View Full Version : Instrument Rating Single or Twin?


Joe Yellow
17th Sep 2007, 01:53
Hi everyone,

I am about start my instrument rating in 4 weeks and I am looking for advice in whether I should do it in a single or a twin. I have a CPL and looking to go north early next year.

I was told by my old PPL instructor that it would be wise to do the initial rating in a single and then the following year when I do my renewal I should upgrade to a MECIR while doing the renewal. The other option would be to do some in a single and the rest in a twin.( for the initial rating)

I have a casual job in aviation at the moment so I may have the possibility of claiming a tax deduction for the flying. (any aviation savvy tax accounts out there?)

I am looking for the most cost effective solution that will be practical to the type of flying I will hopefully be doing over the next 2/3 years.

Thanks for your help.



morno
17th Sep 2007, 02:22
Don't waste your money doing a S/E CIR. If you find a decent school, they'll more than likely start you off in a single for a couple of flights, then do the remainder in a twin anyway.

morno

TINTIN25
17th Sep 2007, 02:37
Multi-engine time is what you should be aiming for so make sure you get the full MECIR.

Chadzat
17th Sep 2007, 02:39
what morno said.

ForkTailedDrKiller
17th Sep 2007, 02:49
JY

It is highly unlikely that you will get any agreement in here on this issue. For every pilot who has done their initial IR as ME, there will be someone who has done SE first and then upgraded to ME on a subsequent renewal.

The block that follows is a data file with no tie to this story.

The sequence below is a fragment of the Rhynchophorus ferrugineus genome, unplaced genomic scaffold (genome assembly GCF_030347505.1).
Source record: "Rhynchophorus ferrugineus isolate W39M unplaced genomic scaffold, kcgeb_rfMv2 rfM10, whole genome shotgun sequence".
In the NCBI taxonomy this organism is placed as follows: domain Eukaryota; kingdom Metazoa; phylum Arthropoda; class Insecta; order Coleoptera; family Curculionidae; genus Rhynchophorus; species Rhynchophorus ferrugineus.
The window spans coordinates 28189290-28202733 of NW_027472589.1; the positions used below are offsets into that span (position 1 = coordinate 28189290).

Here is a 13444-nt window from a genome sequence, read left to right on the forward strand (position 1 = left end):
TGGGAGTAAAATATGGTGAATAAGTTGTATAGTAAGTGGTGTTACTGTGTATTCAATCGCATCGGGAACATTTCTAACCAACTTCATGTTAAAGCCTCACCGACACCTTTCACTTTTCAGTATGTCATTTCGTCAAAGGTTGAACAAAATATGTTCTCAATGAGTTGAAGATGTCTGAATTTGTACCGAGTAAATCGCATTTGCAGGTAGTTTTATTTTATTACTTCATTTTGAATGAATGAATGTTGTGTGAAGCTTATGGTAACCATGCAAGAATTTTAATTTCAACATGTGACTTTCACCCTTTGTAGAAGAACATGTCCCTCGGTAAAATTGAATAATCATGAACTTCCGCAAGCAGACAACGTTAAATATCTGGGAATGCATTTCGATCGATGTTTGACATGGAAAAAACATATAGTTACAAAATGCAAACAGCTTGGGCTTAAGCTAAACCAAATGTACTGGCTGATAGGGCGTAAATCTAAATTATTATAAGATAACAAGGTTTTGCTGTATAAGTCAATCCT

My two cents worth - It is actually easier to fly IF in a high performance single or a basic twin (with both engines operating normally) than it is in a C172/C172RG/PA28 type of aeroplane because the high performance single or basic twin tends to stay where you "put it" (yes, even the FTDK which is neutrally stable in the rolling plane). The difference in cost between training in a Bo/C210 or a Duchess/Semenhole is not much, and the twin time in a highly controlled environment will do your future career prospects no harm at all.

I think most IR tests these days confine engine failures and assymetrics in twins to demonstating one engine failure on TO, one in an approach and an assymetric missed approach.

When I started out it seemed like an engine failed every time you looked sideways - always when your other workload was busiest (ie turning inbound in the NDB Appr). I recall finishing one renewal flying a DME homing on partial panel and one engine. Don't think there was much left that the bastard could shut down!

Do the MEIR.

Dr

ForkTailedDrKiller
17th Sep 2007, 02:57
OK, so what the f*ck would I know!

Seems to be general agreement.

Dr :cool:

bizzybody
17th Sep 2007, 02:58
You can never use single engine IFR anywhere unless you find a good van or PC12 operator

Stick to M.E.

Bizz

Chadzat
17th Sep 2007, 04:25
Another valid point if ou are heading north is that these days you are more likely than not to find yourself flying a twin within 12 months anyway -if you choose the right operator. Either you won't be employed if you don't have a MECIR or you will be held back from the twins for a while until you end up getting one.